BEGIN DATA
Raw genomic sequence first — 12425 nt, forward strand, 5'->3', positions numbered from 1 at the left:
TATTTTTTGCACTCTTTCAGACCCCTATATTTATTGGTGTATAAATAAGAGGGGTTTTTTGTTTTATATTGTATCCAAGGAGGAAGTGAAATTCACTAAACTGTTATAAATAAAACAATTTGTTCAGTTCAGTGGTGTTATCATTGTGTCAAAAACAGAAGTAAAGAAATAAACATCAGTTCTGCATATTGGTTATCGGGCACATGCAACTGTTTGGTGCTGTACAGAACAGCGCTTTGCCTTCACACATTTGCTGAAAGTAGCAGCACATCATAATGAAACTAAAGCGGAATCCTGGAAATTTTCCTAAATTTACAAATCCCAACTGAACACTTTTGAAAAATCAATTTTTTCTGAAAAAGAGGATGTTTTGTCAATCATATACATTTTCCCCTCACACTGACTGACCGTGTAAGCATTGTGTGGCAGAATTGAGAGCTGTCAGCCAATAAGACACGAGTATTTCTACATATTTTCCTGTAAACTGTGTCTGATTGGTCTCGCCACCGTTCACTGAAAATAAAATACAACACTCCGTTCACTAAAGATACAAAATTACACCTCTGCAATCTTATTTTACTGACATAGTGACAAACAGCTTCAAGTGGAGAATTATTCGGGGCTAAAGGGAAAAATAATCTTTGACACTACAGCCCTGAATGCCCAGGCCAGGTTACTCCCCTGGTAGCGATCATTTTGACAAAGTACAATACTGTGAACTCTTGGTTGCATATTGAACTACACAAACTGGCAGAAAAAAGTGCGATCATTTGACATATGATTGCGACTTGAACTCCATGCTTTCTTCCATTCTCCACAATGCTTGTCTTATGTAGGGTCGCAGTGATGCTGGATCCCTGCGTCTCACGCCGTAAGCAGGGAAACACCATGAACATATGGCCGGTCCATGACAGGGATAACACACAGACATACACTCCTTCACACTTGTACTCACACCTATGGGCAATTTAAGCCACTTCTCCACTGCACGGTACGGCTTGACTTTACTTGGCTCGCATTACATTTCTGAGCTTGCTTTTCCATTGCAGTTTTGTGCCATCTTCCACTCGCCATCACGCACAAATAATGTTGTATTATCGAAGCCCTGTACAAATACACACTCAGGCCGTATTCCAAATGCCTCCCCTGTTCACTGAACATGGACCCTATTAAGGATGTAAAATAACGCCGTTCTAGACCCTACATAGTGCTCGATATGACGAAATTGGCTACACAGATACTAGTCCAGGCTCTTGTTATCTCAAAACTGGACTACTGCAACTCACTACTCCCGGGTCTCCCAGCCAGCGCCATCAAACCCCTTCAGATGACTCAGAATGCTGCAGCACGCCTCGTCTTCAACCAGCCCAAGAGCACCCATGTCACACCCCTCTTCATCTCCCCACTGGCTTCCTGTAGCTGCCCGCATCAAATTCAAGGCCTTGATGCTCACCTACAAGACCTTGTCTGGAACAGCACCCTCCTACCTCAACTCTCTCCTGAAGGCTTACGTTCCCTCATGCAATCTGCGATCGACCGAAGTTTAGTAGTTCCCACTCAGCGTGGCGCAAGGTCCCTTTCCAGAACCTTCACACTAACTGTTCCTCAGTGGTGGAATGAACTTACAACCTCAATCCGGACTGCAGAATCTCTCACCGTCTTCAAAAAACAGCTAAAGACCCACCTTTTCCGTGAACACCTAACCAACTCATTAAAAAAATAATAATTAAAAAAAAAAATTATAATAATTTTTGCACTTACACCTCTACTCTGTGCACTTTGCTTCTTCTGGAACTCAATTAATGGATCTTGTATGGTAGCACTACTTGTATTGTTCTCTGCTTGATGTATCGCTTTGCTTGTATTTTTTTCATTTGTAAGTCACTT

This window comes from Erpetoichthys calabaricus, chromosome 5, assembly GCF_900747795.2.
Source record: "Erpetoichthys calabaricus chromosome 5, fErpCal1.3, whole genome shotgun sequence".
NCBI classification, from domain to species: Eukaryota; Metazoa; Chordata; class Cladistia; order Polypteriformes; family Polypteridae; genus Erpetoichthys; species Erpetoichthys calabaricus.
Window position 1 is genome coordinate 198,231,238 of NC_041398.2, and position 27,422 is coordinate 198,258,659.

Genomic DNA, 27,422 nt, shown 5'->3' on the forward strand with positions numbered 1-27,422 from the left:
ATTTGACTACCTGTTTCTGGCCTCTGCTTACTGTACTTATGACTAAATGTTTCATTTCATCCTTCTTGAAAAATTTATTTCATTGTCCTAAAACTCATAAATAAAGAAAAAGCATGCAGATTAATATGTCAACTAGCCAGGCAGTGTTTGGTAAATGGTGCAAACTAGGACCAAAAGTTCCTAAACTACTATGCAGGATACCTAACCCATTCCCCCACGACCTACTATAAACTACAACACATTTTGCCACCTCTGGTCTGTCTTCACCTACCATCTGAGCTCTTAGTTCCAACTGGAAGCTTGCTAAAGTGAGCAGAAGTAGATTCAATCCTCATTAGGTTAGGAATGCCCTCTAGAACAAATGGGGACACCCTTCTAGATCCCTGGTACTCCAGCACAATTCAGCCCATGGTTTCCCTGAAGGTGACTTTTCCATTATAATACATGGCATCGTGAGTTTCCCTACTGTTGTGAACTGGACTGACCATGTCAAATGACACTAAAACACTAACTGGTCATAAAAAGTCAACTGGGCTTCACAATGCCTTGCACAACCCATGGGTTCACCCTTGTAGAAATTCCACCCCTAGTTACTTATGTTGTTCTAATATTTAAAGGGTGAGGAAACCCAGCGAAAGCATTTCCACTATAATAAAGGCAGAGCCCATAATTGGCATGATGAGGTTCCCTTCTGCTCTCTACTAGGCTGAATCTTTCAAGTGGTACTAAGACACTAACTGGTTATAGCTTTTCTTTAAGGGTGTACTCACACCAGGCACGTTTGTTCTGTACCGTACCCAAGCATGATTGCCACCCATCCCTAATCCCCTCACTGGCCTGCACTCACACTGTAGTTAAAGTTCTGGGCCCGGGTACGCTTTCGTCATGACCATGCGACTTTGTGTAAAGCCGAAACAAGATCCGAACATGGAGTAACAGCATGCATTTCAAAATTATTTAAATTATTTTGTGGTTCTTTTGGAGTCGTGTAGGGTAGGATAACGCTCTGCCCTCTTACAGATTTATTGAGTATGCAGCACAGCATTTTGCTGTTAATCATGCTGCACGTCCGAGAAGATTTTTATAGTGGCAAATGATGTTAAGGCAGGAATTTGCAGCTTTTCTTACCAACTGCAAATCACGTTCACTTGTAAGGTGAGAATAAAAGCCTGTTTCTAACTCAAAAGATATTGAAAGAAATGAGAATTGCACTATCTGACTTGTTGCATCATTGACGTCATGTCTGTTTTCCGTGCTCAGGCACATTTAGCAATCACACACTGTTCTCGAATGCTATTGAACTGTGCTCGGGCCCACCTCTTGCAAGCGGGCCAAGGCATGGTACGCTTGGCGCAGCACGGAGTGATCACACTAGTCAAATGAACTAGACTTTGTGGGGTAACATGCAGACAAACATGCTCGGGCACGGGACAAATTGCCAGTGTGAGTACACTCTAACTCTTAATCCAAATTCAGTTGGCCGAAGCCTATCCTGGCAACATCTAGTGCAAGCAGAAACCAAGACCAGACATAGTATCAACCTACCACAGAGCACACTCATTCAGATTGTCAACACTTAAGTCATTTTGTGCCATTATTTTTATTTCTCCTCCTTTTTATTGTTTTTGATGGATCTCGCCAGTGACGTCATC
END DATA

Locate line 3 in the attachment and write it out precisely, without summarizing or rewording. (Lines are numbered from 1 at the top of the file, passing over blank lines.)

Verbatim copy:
This window comes from Erpetoichthys calabaricus, chromosome 5, assembly GCF_900747795.2.